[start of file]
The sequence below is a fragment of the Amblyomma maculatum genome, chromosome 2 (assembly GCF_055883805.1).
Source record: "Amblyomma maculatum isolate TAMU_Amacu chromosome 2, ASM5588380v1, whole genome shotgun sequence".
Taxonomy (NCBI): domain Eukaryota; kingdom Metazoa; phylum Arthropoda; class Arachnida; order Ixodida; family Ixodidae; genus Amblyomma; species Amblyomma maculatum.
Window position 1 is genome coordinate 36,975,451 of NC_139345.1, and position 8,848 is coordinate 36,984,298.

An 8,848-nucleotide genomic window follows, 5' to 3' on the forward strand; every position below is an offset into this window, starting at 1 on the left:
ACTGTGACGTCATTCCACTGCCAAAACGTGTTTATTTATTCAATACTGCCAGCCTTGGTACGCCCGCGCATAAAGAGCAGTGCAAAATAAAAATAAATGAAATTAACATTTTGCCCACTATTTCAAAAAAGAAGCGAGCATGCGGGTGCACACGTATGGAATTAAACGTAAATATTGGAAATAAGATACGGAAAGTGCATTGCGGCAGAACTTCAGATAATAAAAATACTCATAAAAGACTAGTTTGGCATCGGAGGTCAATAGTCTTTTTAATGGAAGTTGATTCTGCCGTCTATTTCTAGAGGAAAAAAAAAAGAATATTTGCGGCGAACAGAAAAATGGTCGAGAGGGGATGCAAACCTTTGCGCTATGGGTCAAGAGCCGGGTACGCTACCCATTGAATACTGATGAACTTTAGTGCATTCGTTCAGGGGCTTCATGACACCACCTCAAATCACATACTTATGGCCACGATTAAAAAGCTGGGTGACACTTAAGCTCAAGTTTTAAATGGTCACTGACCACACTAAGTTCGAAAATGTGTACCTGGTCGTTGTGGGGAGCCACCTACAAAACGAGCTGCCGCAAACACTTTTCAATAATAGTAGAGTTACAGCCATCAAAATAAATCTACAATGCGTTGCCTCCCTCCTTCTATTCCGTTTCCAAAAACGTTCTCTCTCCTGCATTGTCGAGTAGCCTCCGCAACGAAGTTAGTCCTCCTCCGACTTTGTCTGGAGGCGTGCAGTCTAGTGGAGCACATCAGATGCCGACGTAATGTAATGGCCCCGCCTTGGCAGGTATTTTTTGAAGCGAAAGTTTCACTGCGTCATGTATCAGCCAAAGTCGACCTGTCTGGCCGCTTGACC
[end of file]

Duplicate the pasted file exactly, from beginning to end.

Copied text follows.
The sequence below is a fragment of the Amblyomma maculatum genome, chromosome 2 (assembly GCF_055883805.1).
Source record: "Amblyomma maculatum isolate TAMU_Amacu chromosome 2, ASM5588380v1, whole genome shotgun sequence".
Taxonomy (NCBI): domain Eukaryota; kingdom Metazoa; phylum Arthropoda; class Arachnida; order Ixodida; family Ixodidae; genus Amblyomma; species Amblyomma maculatum.
Window position 1 is genome coordinate 36,975,451 of NC_139345.1, and position 8,848 is coordinate 36,984,298.

An 8,848-nucleotide genomic window follows, 5' to 3' on the forward strand; every position below is an offset into this window, starting at 1 on the left:
ACTGTGACGTCATTCCACTGCCAAAACGTGTTTATTTATTCAATACTGCCAGCCTTGGTACGCCCGCGCATAAAGAGCAGTGCAAAATAAAAATAAATGAAATTAACATTTTGCCCACTATTTCAAAAAAGAAGCGAGCATGCGGGTGCACACGTATGGAATTAAACGTAAATATTGGAAATAAGATACGGAAAGTGCATTGCGGCAGAACTTCAGATAATAAAAATACTCATAAAAGACTAGTTTGGCATCGGAGGTCAATAGTCTTTTTAATGGAAGTTGATTCTGCCGTCTATTTCTAGAGGAAAAAAAAAAGAATATTTGCGGCGAACAGAAAAATGGTCGAGAGGGGATGCAAACCTTTGCGCTATGGGTCAAGAGCCGGGTACGCTACCCATTGAATACTGATGAACTTTAGTGCATTCGTTCAGGGGCTTCATGACACCACCTCAAATCACATACTTATGGCCACGATTAAAAAGCTGGGTGACACTTAAGCTCAAGTTTTAAATGGTCACTGACCACACTAAGTTCGAAAATGTGTACCTGGTCGTTGTGGGGAGCCACCTACAAAACGAGCTGCCGCAAACACTTTTCAATAATAGTAGAGTTACAGCCATCAAAATAAATCTACAATGCGTTGCCTCCCTCCTTCTATTCCGTTTCCAAAAACGTTCTCTCTCCTGCATTGTCGAGTAGCCTCCGCAACGAAGTTAGTCCTCCTCCGACTTTGTCTGGAGGCGTGCAGTCTAGTGGAGCACATCAGATGCCGACGTAATGTAATGGCCCCGCCTTGGCAGGTATTTTTTGAAGCGAAAGTTTCACTGCGTCATGTATCAGCCAAAGTCGACCTGTCTGGCCGCTTGACC